Twelve Rules for the Working Actor

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Developing your craft and orchestrating a successful acting career is an on-going and ever-changing venture. It requires great focus and determination. There are some rules that appear to never change and can help on the way to that success. I’ve made note of a few key points that the working actor should really take into consideration:

  1. Work on your Sense of Personal Power and Self-Worth
    Confidence as an artist is paramount. Having a sense of Self assures the casting director and director that you have the wherewithal to do the job. Knowing who you are will be the key to career longevity and self- preservation in this business.
  2. Define your ‘Castability’
    Be honest with yourself about the roles you are capable of booking. Marketing yourself correctly is essential. Knowing your niche helps your agent and the casting director get you work. Plus this allows you to better define the type of work you aspire to book.
  3. Get your Picture/Resume, Reel, and Marketing Materials in Order
    Let your picture represent how you really look. It should be a reflection of your ‘castability’, not a glamour shot. Have credits on your resume! The combination of picture and resume is your calling card. In addition, a reel of your body of work is necessary. Only put work on the reel that is outstanding. Mediocre work on your reel will get a mediocre response. And have an online presence with a personal website and/or a presence on premiere casting websites.
  4. Fall in Love with the Craft
    If your desire is only to be famous, you are howlin’ at the moon. The love of the craft is everything. I have always said, “You can’t keep great actors from getting work.” It’s true. Love what you do and focus on the craft. If you do that, you will become the great actor that directors want to hire.
  5. Stay Committed to Your Training
    Once you find a place to study the craft stay there and go through the fire. So many actors go from workshop to workshop. I always use the analogy of going from psychotherapist to psychotherapist every six months. Once you are about to break through something, you are moving on… Find a coach that focuses on the craft and who pushes you to be great. They should also encourage the business of acting.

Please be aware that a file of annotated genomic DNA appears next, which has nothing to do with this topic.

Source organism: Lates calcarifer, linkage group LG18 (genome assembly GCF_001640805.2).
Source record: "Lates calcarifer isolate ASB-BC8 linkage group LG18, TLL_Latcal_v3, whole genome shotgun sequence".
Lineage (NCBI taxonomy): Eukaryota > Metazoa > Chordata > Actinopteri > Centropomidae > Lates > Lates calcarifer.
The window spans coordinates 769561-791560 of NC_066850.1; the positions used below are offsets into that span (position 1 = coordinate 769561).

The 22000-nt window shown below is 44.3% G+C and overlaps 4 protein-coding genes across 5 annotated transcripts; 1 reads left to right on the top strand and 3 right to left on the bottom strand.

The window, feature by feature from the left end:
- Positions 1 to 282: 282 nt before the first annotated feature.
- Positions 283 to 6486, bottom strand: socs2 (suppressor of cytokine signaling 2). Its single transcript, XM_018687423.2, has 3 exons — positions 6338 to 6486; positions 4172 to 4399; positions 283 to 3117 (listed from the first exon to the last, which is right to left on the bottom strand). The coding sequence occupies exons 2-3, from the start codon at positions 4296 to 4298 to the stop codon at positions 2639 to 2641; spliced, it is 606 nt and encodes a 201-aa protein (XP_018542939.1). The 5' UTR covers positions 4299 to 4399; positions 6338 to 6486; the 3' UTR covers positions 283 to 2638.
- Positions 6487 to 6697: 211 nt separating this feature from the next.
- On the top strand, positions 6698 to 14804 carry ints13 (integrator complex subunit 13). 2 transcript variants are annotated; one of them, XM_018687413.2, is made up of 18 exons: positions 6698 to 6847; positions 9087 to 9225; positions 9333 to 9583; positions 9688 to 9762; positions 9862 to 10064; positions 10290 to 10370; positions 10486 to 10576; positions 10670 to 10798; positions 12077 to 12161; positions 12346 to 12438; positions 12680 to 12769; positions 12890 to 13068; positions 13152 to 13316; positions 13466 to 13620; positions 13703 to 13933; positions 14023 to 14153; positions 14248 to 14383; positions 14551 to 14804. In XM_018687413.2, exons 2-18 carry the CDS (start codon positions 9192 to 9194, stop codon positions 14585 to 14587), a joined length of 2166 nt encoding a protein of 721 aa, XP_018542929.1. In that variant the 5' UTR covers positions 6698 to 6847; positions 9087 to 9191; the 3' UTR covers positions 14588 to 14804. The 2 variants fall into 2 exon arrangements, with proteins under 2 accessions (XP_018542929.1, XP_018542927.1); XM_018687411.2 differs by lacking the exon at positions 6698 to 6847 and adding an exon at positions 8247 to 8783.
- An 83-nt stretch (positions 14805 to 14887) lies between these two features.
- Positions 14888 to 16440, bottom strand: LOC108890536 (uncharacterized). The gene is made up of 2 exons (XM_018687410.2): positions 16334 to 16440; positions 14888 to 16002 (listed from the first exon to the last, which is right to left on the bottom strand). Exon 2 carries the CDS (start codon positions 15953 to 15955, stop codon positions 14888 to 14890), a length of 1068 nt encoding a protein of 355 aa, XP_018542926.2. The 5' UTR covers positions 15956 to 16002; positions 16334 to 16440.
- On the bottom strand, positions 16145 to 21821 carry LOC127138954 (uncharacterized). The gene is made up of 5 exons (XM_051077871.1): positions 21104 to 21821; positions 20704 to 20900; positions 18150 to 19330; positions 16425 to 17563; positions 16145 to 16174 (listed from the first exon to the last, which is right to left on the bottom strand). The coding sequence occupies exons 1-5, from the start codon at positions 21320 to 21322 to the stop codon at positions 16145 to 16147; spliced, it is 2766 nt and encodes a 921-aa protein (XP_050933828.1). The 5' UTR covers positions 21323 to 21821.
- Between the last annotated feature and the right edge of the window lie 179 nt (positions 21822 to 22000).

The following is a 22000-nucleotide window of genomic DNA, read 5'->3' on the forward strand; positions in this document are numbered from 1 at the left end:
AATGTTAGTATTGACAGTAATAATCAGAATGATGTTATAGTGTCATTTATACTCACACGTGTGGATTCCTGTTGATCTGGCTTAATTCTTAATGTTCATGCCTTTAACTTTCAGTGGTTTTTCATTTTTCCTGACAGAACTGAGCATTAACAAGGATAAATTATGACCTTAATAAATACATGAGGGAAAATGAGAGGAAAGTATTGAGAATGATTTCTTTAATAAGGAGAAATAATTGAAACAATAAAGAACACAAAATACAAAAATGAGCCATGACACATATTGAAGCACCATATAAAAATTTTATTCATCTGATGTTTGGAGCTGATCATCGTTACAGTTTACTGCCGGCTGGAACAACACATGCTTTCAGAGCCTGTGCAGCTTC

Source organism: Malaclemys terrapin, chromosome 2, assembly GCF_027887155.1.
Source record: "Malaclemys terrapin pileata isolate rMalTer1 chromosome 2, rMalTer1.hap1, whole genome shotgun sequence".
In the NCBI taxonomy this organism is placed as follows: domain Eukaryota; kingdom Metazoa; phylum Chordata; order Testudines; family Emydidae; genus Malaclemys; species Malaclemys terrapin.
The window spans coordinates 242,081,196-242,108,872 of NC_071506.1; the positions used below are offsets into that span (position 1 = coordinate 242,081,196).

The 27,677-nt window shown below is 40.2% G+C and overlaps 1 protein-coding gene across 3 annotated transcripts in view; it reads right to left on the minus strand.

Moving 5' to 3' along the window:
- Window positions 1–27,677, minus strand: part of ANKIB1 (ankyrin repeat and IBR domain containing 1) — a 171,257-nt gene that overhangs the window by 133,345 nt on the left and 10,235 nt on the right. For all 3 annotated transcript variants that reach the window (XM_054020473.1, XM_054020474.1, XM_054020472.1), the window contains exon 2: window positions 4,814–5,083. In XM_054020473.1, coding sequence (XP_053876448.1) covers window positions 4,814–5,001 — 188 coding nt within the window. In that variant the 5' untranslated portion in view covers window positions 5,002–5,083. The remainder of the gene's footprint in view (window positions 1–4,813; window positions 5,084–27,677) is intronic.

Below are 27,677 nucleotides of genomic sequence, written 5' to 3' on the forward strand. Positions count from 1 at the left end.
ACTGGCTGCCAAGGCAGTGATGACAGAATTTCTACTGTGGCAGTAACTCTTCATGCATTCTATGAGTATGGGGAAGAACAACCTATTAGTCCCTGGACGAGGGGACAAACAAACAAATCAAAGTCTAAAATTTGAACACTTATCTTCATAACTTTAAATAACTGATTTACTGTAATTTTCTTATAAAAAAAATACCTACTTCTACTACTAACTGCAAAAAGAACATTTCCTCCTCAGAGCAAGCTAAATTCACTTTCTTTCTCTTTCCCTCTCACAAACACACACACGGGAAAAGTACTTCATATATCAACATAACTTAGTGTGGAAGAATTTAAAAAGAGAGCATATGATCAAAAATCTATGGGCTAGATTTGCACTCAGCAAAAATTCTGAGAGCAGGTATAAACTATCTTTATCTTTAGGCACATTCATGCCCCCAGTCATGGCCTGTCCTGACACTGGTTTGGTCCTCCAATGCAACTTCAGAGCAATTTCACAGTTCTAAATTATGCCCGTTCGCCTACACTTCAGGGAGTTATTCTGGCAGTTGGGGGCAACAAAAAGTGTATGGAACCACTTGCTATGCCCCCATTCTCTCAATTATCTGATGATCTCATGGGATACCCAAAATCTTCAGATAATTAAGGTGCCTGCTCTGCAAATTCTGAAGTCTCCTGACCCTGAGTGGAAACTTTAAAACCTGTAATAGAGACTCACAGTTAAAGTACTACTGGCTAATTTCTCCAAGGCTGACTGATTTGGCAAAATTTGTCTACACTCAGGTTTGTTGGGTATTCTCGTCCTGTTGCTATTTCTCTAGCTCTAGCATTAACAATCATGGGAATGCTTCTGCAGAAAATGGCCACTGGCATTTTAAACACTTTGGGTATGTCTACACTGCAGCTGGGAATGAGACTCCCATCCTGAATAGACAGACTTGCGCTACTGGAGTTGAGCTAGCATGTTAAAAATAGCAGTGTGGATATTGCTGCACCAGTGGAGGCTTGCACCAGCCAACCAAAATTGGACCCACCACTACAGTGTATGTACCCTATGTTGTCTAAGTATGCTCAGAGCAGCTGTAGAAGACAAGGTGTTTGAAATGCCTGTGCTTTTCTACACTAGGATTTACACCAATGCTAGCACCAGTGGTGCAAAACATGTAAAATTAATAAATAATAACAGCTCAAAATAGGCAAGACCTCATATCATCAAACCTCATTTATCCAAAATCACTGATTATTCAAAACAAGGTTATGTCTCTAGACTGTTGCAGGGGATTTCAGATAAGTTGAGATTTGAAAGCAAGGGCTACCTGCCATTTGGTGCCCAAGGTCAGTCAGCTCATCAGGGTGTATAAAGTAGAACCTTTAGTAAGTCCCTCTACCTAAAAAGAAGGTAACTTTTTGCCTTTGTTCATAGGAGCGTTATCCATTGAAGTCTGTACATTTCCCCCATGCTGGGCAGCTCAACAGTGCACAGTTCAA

6. Learn that a Note is a Gift
    Taking direction is so important. Often actors consider direction as an indication that they are doing something wrong. Acting is a collaborative experience between an actor and director. Trust the director to be a second set of eyes. Learn that you are on the same team, and that the director has the best interest of the project in mind.
  7. Identify Your Trajectory and Commit to the Path
    Putting a pinpoint on the horizon as far as specific career goals is crucial. So often actors come to me and say, “I’ll do anything”, or “I’ll do whatever my agent can book me on.” My response is always, “Having a vague vision creates vague results.” Know where you are heading and stay the course.
  8. Find the Agent that is Right for You
    The actor / agent relationship is so vital. I often tell the story of me being a top commercial booker in L.A. in the 80s. It wasn’t that I was the best looking, greatest with commercial copy, or had great networking skills. I had an agent who loved me and she pushed me like crazy. Whenever a client was on the fence, she went to bat for me.
  9. Become Your Own Manager
    If you are placing your career solely in the hands of an agent, you are missing a huge piece of the puzzle. An agent is certainly part of the equation, but make sure that you are doing your part in targeting casting directors, networking, creating projects, etc.
  10. Align Yourself with People who are ‘Getting It Going On’
    Often we don’t realize we are staying stuck by hanging out with people who come up with all the reason why they aren’t working. Look at whom you spend time with. Make sure you surround yourself with like-minded people who nurture and support your ultimate success.
  11. Create Your Own Magic and Projects
    In this day and age, it really is important to be a self-starter. Creating your own content is a great way for people to take you seriously. I tell my students that we are artists and artists create art. Always be in the midst of creation.
  12. Work Harder Than Anyone Else
    This goes without saying. Be an artist of action, rather than words. Challenge yourself constantly to be the best. Work with the best, socialize with the best, and become the artist people admire for an outstanding work ethic.

 

J.D. Lewis, Founder and Artistic Director of The Actor's Lab
Twelve Rules for the Working Actor is from one of the top acting coaches in America, J.D. Lewis of The Actor’s Lab.

With a career spanning three decades and studios in Los Angeles-CA, Portland-OR and Charlotte-NC, J.D. has worked with some of the most recognizable names in television and film.

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